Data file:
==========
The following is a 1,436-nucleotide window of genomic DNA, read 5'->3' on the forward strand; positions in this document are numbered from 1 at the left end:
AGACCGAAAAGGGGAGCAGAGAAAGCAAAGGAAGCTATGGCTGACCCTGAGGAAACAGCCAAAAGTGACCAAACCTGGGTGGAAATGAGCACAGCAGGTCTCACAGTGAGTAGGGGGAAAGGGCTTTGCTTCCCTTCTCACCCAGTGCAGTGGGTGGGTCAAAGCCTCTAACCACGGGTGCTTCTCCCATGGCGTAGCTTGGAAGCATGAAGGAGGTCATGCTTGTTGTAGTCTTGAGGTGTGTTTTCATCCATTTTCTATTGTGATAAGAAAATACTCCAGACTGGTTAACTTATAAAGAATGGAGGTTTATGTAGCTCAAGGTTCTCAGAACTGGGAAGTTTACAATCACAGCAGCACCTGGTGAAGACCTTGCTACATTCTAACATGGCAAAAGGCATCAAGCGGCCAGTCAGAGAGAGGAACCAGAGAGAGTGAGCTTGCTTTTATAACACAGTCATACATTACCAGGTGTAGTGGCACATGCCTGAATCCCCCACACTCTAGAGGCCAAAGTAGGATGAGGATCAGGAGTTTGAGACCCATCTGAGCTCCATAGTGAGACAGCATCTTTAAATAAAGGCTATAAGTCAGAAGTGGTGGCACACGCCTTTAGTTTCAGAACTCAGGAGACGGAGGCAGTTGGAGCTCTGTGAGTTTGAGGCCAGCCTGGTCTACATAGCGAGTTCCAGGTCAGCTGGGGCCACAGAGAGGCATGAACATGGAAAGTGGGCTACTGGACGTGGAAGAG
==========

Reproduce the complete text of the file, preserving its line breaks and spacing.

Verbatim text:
The following is a 1,436-nucleotide window of genomic DNA, read 5'->3' on the forward strand; positions in this document are numbered from 1 at the left end:
AGACCGAAAAGGGGAGCAGAGAAAGCAAAGGAAGCTATGGCTGACCCTGAGGAAACAGCCAAAAGTGACCAAACCTGGGTGGAAATGAGCACAGCAGGTCTCACAGTGAGTAGGGGGAAAGGGCTTTGCTTCCCTTCTCACCCAGTGCAGTGGGTGGGTCAAAGCCTCTAACCACGGGTGCTTCTCCCATGGCGTAGCTTGGAAGCATGAAGGAGGTCATGCTTGTTGTAGTCTTGAGGTGTGTTTTCATCCATTTTCTATTGTGATAAGAAAATACTCCAGACTGGTTAACTTATAAAGAATGGAGGTTTATGTAGCTCAAGGTTCTCAGAACTGGGAAGTTTACAATCACAGCAGCACCTGGTGAAGACCTTGCTACATTCTAACATGGCAAAAGGCATCAAGCGGCCAGTCAGAGAGAGGAACCAGAGAGAGTGAGCTTGCTTTTATAACACAGTCATACATTACCAGGTGTAGTGGCACATGCCTGAATCCCCCACACTCTAGAGGCCAAAGTAGGATGAGGATCAGGAGTTTGAGACCCATCTGAGCTCCATAGTGAGACAGCATCTTTAAATAAAGGCTATAAGTCAGAAGTGGTGGCACACGCCTTTAGTTTCAGAACTCAGGAGACGGAGGCAGTTGGAGCTCTGTGAGTTTGAGGCCAGCCTGGTCTACATAGCGAGTTCCAGGTCAGCTGGGGCCACAGAGAGGCATGAACATGGAAAGTGGGCTACTGGACGTGGAAGAG